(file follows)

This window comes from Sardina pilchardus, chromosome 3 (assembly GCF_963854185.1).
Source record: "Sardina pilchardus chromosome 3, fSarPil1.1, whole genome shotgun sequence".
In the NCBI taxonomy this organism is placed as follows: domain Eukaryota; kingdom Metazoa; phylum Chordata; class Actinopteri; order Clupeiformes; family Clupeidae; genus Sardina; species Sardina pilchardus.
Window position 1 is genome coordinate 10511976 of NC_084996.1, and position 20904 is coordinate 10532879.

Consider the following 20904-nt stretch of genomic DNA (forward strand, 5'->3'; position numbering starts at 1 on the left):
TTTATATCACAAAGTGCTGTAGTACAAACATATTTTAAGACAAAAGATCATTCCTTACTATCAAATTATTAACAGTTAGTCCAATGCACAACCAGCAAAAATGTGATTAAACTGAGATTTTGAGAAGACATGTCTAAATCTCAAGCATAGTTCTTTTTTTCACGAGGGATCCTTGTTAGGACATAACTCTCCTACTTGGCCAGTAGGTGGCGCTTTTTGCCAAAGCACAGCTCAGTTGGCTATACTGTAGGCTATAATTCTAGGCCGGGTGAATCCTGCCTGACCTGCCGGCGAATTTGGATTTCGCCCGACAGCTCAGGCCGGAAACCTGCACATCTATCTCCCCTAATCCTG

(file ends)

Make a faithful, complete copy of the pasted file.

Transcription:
This window comes from Sardina pilchardus, chromosome 3 (assembly GCF_963854185.1).
Source record: "Sardina pilchardus chromosome 3, fSarPil1.1, whole genome shotgun sequence".
In the NCBI taxonomy this organism is placed as follows: domain Eukaryota; kingdom Metazoa; phylum Chordata; class Actinopteri; order Clupeiformes; family Clupeidae; genus Sardina; species Sardina pilchardus.
Window position 1 is genome coordinate 10511976 of NC_084996.1, and position 20904 is coordinate 10532879.

Consider the following 20904-nt stretch of genomic DNA (forward strand, 5'->3'; position numbering starts at 1 on the left):
TTTATATCACAAAGTGCTGTAGTACAAACATATTTTAAGACAAAAGATCATTCCTTACTATCAAATTATTAACAGTTAGTCCAATGCACAACCAGCAAAAATGTGATTAAACTGAGATTTTGAGAAGACATGTCTAAATCTCAAGCATAGTTCTTTTTTTCACGAGGGATCCTTGTTAGGACATAACTCTCCTACTTGGCCAGTAGGTGGCGCTTTTTGCCAAAGCACAGCTCAGTTGGCTATACTGTAGGCTATAATTCTAGGCCGGGTGAATCCTGCCTGACCTGCCGGCGAATTTGGATTTCGCCCGACAGCTCAGGCCGGAAACCTGCACATCTATCTCCCCTAATCCTG